How a Healthy Lifestyle Can Improve Your Work Life

How a Healthy Lifestyle Can Improve Your Work Life

When most people think about exercising and following a nutritious diet they think of the benefits to their health and body composition. The new dress they will be able to buy, or the reflection in the mirror. While these are important goals, the benefits that exercise and nutrition can have on your work life are perhaps as important, if not more.

In this article we are going to take a look at some of the lesser known benefits of exercise and nutrition, and concentrate on how your work life can benefit from the healthy decisions that you can make.

Benefit #1. Improved Sleep Quality

Exercising has been shown to improve sleep quality, as has following a healthy diet. A 2010 study found that aerobic exercise helped improve sleep quality in previously sedentary adults [1]. While other studies have shown that combining exercise with a healthy diet can help treat sleep issues such as Insomnia or Sleep Apnea [2].

How does this help your office/work life? Well improving your sleep can improve your mood, reduce stress, and help improve your cognitive function. You’ll be able to make better decisions, your memory will be improved, and you’ll have more focus and energy during the day.

Benefit #2. Improved Reaction to Stress

It has been known for a while that exercise can help to reduce or relieve stress, not by removing the cause of stress but by improving how we respond to it. Salmon (2001) talks about how physical exercise can positively affect anxiety, depression and our sensitivity to stress, and how we can use this as a way to improve our mental health [3].

When you’re working it is impossible to avoid stress (unless you have no interest in the work you are doing), so instead of trying to eliminate stress you should be working on how to manage it. There are many ways to do this, meditation, Cognitive Behavioural Therapy (CBT), but exercise and a healthy diet can also play a huge role in this. Not to mention the fact that improved sleep can also improve your ability to handle stress, which we covered in benefit #1.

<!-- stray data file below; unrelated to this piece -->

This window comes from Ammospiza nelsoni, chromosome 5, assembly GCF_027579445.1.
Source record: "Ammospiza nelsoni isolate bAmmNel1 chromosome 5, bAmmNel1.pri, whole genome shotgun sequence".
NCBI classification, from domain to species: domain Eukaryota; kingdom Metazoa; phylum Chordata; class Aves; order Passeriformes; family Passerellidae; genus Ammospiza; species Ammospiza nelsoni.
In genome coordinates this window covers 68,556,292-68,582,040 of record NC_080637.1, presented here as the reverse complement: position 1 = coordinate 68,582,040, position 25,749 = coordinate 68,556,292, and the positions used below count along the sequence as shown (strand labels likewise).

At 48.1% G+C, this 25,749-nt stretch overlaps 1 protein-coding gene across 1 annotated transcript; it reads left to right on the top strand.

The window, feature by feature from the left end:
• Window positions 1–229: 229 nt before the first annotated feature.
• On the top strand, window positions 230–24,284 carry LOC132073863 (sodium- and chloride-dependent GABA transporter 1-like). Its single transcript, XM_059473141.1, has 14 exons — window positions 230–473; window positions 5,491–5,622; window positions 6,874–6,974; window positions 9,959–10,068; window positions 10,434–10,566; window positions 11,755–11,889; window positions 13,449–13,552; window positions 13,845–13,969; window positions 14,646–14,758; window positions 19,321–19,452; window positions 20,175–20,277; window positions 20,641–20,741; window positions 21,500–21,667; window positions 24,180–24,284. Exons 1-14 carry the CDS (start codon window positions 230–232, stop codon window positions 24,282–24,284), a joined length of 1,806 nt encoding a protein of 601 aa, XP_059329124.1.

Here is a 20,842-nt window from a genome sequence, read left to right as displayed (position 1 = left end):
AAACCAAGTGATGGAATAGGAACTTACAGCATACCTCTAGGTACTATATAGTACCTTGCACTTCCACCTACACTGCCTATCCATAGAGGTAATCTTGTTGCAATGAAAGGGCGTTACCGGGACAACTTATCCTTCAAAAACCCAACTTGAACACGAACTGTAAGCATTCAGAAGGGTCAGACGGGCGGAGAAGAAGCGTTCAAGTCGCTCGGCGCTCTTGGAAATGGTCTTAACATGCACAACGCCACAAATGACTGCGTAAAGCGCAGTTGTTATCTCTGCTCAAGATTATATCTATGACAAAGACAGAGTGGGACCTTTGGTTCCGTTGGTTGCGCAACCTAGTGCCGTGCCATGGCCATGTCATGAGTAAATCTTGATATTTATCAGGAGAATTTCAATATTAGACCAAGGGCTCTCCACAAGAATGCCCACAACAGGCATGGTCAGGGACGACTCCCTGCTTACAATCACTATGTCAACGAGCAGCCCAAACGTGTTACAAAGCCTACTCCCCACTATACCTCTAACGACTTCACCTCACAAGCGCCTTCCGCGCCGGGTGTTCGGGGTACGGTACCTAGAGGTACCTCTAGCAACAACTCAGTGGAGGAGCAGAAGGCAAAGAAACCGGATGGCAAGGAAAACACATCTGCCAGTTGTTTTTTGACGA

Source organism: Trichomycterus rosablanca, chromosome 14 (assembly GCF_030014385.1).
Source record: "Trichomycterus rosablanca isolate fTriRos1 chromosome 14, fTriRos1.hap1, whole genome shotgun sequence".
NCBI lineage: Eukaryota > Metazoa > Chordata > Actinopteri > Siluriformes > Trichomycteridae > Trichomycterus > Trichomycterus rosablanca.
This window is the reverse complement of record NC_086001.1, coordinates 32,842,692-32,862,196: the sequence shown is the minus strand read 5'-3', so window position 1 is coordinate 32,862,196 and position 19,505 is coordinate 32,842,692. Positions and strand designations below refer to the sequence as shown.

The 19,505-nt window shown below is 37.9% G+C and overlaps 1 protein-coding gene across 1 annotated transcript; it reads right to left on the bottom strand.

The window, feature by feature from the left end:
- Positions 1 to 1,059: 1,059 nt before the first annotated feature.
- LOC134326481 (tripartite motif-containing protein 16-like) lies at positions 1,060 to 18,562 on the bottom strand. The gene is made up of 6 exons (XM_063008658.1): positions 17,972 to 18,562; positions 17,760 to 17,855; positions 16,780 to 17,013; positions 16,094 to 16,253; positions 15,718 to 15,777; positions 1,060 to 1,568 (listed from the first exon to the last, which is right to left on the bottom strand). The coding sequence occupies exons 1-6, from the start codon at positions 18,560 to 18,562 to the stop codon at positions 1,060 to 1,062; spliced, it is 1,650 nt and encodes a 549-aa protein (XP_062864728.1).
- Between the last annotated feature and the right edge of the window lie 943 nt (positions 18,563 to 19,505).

Benefit #3. Improved Mental Focus

You’d be surprised how effective habitual exercise can be at improving your mental focus, a 2013 study found that exercise can immediately improve cognition in both the young and old [4]. It can also help your decision making skills, which is a useful skill for basically any job that you can have [5]. A study by Adam et al (1997) found that exercise can also improve the way that we process information [6].

Exercise achieves this by increasing blood flow to the brain, and by increasing hormones such as testosterone which has been shown to improve focus and performance.

Benefit #4. Exercise can Increase Strength & Endurance

When we talk about work life, most of the time it is geared towards office or shop workers. But the majority of people in the world will have a manual or highly active job. In this case exercising regularly and eating a high protein diet can help to increase strength, and endurance. This will help you to perform your job at a high level for longer. Even if your job just involves a lot of standing, then exercise can help.

Final Thoughts

Studies have consistently shown that people who are physically active tend to be more successful, particularly when it comes to mental focus and ability to learn. Spending time in the gym won’t just give you a better body, it may also help you perform your job better – maybe even help you get that promotion you’ve been dreaming of!

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[1] Reid, K., Baron, K., Lu, B., Naylor, E., Wolfe, L., Zee, P. 2010. Aerobic exercise improves self-reported sleep and quality of life in older adults with insomnia. Sleep Medicine 11(9): 934-940


[2] Barnes, M., Goldsworthy, U., Carry, B., Hill, C. 2009. A diet and exercise program to improve clinical outcomes in patients with obstructive sleep apnea – a feasibility study. Journal of Clinical Sleep Medicine 5(5): 409-415


[3] Salmon, P. 2001. Effects of physical exercise on anxiety, depression, and sensitivity to stress: A unifying theory. Clinical Psychology Review 21(1): 33-61


[4] Hogan, C., Mata, J., Carstensen, L. 2013. Exercise holds immediate benefits for affect and cognition in younger and older adults. Psychology & Aging 28(2): 587-594


[5] McMorris, T., Graydon, J. 1996. The effect of exercise on the decision-making performance of experienced and inexperienced soccer players. Research Quarterly for Exercise & Sport 67(1): 109-114


[6] Adam, J., Teeken, J., Ypelaar, P., Verstappen, F., Paas, F. 1997. Exercise-induced arousal and information processing. International Journal of Sport Psychology 28(3): 217-226